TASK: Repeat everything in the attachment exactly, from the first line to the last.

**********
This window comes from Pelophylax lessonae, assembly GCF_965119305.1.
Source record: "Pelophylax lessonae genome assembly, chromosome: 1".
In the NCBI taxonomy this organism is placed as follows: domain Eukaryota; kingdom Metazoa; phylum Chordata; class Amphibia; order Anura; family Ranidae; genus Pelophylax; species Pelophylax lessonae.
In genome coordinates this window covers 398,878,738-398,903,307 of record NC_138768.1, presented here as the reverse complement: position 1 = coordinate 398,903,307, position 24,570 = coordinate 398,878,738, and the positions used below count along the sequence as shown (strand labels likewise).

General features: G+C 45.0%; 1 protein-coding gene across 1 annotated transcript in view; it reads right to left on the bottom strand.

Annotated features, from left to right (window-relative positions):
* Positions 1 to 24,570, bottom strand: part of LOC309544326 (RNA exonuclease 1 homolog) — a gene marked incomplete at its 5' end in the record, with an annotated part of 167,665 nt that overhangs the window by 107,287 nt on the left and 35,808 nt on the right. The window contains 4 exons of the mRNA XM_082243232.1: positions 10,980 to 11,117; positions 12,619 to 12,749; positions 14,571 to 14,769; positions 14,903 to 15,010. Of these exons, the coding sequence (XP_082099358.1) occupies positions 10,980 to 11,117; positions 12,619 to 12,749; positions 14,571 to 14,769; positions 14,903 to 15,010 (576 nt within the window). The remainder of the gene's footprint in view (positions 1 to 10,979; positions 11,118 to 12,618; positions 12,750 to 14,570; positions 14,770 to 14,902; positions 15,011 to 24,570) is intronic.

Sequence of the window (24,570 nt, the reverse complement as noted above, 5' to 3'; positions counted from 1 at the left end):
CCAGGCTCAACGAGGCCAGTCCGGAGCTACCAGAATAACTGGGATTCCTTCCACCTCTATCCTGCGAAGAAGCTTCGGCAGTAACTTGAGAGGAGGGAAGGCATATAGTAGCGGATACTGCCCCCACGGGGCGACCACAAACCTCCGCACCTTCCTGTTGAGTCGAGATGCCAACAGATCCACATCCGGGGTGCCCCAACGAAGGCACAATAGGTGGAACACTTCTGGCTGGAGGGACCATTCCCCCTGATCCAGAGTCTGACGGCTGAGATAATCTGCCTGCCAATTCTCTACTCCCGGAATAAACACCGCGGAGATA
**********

This window comes from Pelophylax lessonae, assembly GCF_965119305.1.
Source record: "Pelophylax lessonae genome assembly, chromosome: 1".
In the NCBI taxonomy this organism is placed as follows: domain Eukaryota; kingdom Metazoa; phylum Chordata; class Amphibia; order Anura; family Ranidae; genus Pelophylax; species Pelophylax lessonae.
In genome coordinates this window covers 398,878,738-398,903,307 of record NC_138768.1, presented here as the reverse complement: position 1 = coordinate 398,903,307, position 24,570 = coordinate 398,878,738, and the positions used below count along the sequence as shown (strand labels likewise).

General features: G+C 45.0%; 1 protein-coding gene across 1 annotated transcript in view; it reads right to left on the bottom strand.

Annotated features, from left to right (window-relative positions):
* Positions 1 to 24,570, bottom strand: part of LOC309544326 (RNA exonuclease 1 homolog) — a gene marked incomplete at its 5' end in the record, with an annotated part of 167,665 nt that overhangs the window by 107,287 nt on the left and 35,808 nt on the right. The window contains 4 exons of the mRNA XM_082243232.1: positions 10,980 to 11,117; positions 12,619 to 12,749; positions 14,571 to 14,769; positions 14,903 to 15,010. Of these exons, the coding sequence (XP_082099358.1) occupies positions 10,980 to 11,117; positions 12,619 to 12,749; positions 14,571 to 14,769; positions 14,903 to 15,010 (576 nt within the window). The remainder of the gene's footprint in view (positions 1 to 10,979; positions 11,118 to 12,618; positions 12,750 to 14,570; positions 14,770 to 14,902; positions 15,011 to 24,570) is intronic.

Sequence of the window (24,570 nt, the reverse complement as noted above, 5' to 3'; positions counted from 1 at the left end):
CCAGGCTCAACGAGGCCAGTCCGGAGCTACCAGAATAACTGGGATTCCTTCCACCTCTATCCTGCGAAGAAGCTTCGGCAGTAACTTGAGAGGAGGGAAGGCATATAGTAGCGGATACTGCCCCCACGGGGCGACCACAAACCTCCGCACCTTCCTGTTGAGTCGAGATGCCAACAGATCCACATCCGGGGTGCCCCAACGAAGGCACAATAGGTGGAACACTTCTGGCTGGAGGGACCATTCCCCCTGATCCAGAGTCTGACGGCTGAGATAATCTGCCTGCCAATTCTCTACTCCCGGAATAAACACCGCGGAGATA